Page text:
Inpatient rehab centers are a well-known therapy option. Many people believe that these rehab institutions are their only alternative for therapy. While such programs can benefit many, most people who recover do not attend such programs. So, don’t assume rehab is the only way out for you.
There are many treatment options available, and people with addiction can try as many as they like until they find the one that works for them. There are always numerous paths to recovery.
Myth 7: Detoxification can be a nightmare
Drug detox is challenging, but it’s not impossible. While detoxification is an unpleasant process, it is essential to recovery. Treatment centers do everything they can to make detoxing as safe and painless as possible.
Medication-assisted detox is now available at many facilities, making the procedure more comfortable. This detox entails taking a longer-acting or safer pharmacological substitute for the substance of abuse to help alleviate withdrawal or reduce cravings.
Myth 8: All recovery programs are the same
Wrong. Different types of therapies are available in recovery programs, and you will have a lot of possibilities. No two programs are alike, and some basics are the same, but there’s always something unique.
A crucial decision you must make is whether you want inpatient or outpatient treatment. Inpatient therapy is staying at a treatment facility for an extended period. In contrast, outpatient treatment means visiting a facility for treatment. Each program has its distinct approach to treatment.
Myth 9: No one will understand me
Many people who struggle with alcohol and substance abuse feel like they don’t belong anywhere. And this is usually the reason why they choose the path of addiction in the first place. It is a rather typical problem. Low self-esteem often leads to drug abuse.
Most users don’t consider how drug usage can exacerbate low self-esteem and make you feel even worse about yourself. This fear should not be used as an excuse to refuse treatment. Besides, you’ll almost certainly discover common ground with the other people in the program. It might help you keep going. According to Abbeycare Foundation, it is possible to overcome an addiction, and asking for help is totally worth it.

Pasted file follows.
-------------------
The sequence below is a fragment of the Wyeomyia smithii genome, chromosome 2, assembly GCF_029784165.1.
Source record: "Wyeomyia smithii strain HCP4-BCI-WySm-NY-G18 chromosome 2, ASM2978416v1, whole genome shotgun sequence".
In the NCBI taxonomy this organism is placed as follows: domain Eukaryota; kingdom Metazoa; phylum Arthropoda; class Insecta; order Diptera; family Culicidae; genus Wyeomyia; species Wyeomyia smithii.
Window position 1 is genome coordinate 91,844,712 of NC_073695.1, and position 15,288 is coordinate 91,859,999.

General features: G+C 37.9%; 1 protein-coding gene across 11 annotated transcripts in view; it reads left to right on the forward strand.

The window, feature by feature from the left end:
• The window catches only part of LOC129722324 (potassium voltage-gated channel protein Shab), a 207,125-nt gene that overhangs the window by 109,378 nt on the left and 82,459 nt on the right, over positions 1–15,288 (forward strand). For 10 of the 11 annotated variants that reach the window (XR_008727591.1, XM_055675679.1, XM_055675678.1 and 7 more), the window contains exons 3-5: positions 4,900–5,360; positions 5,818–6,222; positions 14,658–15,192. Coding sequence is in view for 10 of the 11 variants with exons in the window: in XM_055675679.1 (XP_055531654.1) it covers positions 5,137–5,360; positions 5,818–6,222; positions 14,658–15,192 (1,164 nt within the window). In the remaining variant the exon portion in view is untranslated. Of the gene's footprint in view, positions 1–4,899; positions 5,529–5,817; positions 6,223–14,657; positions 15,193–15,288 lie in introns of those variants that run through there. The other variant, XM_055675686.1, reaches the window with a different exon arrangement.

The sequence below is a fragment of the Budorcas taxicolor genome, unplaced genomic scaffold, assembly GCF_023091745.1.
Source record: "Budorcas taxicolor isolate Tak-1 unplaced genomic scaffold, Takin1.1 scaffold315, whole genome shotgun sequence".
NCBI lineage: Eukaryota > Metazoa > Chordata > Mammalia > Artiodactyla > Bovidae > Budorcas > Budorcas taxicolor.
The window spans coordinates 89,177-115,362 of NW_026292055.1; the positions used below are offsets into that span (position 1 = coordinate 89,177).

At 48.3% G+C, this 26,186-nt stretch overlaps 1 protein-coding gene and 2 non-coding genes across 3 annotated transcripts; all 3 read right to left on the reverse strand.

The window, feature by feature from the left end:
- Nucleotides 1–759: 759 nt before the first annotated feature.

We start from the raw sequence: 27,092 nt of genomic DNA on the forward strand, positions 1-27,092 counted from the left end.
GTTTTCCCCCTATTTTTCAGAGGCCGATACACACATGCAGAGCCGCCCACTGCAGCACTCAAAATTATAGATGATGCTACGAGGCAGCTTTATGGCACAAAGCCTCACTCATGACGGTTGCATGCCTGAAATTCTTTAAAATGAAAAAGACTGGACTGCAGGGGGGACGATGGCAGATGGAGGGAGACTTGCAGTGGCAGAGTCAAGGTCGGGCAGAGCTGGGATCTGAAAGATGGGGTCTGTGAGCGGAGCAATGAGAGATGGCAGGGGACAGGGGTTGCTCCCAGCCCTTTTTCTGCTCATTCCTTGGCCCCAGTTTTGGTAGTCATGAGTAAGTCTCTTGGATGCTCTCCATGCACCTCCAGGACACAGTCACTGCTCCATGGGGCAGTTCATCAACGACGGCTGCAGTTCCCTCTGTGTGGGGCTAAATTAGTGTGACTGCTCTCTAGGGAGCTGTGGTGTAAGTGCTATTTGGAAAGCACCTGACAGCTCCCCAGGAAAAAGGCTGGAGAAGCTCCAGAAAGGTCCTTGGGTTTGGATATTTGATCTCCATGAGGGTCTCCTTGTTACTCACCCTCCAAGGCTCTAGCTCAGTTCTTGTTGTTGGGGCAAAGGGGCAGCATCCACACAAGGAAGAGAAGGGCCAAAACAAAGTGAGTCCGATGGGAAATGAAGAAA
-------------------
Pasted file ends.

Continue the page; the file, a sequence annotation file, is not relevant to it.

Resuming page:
Myth 10: The treatment must work the first time
Relapse is a constant aspect of recovery from addiction. It does not imply failure, and many treatments are essential to make things work.
Some people can successfully quit drugs or alcohol only after staying in a treatment center. Others require frequent admissions or attempts. On the other hand, addiction is chronic – it is ongoing. Recovery is a lifelong process that differs from person to person. There is no one-size-fits-all approach to treatment since everyone’s road to recovery is unique. Moreover, no one can promise that treatment will succeed the first time. This journey can be unpredictable.
If you’re concerned about yourself, a family member, or a friend, don’t hesitate. Reach out for help immediately.
Recovery has to start somewhere, whether you’re informing folks for the first time or dealing with someone who has a problem. It will be unpleasant, but that discomfort is nothing compared to the grave hazards of long-term addiction. Be supportive, open, and honest for yourself and the people around you. The rehab process has no time limit; it will go at its own pace.